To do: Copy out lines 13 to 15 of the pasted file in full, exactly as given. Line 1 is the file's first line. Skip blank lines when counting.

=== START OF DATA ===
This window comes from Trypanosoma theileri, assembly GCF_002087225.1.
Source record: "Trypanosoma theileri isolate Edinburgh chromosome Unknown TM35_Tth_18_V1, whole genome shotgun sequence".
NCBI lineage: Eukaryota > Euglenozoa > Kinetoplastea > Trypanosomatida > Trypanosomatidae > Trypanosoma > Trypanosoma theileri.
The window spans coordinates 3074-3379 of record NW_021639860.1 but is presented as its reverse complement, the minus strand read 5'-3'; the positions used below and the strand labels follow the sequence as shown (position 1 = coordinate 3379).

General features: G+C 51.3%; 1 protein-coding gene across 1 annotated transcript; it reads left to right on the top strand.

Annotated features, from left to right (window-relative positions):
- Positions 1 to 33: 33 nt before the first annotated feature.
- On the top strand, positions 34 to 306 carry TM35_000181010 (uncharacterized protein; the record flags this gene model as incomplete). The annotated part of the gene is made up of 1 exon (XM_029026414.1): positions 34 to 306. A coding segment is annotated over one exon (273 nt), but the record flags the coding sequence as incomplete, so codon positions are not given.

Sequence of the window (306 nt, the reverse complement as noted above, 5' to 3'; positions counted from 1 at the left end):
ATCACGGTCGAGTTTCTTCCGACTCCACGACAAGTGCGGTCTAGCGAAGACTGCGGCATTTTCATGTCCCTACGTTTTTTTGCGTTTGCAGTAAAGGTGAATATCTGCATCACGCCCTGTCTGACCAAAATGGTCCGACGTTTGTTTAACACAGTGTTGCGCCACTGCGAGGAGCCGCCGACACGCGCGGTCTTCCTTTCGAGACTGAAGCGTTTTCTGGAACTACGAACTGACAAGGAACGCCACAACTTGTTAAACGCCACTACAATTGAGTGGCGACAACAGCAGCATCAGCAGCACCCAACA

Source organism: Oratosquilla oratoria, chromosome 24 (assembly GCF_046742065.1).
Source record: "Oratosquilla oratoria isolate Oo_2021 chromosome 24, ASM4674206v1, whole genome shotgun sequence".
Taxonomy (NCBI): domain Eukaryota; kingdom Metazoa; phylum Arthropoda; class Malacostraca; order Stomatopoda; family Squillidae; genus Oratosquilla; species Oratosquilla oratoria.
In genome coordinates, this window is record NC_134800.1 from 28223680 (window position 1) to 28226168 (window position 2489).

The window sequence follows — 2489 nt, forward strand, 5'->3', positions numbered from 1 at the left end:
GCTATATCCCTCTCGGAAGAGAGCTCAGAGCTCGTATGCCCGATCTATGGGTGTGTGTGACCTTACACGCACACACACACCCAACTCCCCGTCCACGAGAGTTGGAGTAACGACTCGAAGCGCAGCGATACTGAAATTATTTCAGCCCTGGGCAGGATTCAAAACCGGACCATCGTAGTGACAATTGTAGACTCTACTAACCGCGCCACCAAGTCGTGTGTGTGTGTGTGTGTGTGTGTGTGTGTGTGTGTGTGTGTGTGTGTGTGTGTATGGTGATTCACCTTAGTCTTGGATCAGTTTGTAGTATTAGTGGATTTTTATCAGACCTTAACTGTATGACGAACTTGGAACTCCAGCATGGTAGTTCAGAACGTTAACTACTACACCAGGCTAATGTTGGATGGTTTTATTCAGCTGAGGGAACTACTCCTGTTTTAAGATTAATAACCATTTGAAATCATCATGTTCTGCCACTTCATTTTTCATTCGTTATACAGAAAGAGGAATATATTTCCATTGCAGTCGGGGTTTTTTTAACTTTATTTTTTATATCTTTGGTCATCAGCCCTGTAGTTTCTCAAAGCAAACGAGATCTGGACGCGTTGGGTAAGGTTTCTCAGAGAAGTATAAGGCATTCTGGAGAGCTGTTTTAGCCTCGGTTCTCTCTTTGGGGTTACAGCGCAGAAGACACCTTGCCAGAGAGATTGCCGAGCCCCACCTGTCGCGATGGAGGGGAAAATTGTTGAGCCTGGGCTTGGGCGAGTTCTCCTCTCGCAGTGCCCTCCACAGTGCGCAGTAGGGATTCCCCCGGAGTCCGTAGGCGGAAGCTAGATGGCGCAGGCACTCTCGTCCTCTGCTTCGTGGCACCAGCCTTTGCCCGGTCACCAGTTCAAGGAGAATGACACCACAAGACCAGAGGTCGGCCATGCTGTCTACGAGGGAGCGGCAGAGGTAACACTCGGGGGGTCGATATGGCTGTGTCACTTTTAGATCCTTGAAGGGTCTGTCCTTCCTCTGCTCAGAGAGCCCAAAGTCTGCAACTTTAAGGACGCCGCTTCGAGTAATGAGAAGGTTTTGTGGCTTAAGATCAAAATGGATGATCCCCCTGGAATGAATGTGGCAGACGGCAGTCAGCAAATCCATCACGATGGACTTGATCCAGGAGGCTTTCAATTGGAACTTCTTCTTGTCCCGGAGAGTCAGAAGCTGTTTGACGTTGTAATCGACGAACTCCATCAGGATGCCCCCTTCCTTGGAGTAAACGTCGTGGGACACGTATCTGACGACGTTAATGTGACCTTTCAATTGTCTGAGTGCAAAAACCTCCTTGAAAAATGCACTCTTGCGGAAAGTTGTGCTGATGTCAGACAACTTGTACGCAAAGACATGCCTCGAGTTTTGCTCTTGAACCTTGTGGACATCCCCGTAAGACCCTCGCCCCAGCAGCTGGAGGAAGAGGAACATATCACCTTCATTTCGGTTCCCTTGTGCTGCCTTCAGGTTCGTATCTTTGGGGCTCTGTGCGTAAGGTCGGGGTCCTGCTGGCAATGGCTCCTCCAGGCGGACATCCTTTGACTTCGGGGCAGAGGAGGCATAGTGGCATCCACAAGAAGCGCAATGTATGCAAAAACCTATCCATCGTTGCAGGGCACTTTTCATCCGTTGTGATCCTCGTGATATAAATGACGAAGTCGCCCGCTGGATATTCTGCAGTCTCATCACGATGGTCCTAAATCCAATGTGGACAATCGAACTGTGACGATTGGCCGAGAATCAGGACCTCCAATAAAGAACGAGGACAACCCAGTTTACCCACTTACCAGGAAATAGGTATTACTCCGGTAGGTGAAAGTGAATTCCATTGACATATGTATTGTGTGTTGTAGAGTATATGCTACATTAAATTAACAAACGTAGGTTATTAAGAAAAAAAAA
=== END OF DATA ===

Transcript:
Taxonomy (NCBI): domain Eukaryota; kingdom Metazoa; phylum Arthropoda; class Malacostraca; order Stomatopoda; family Squillidae; genus Oratosquilla; species Oratosquilla oratoria.
In genome coordinates, this window is record NC_134800.1 from 28223680 (window position 1) to 28226168 (window position 2489).

The window sequence follows — 2489 nt, forward strand, 5'->3', positions numbered from 1 at the left end: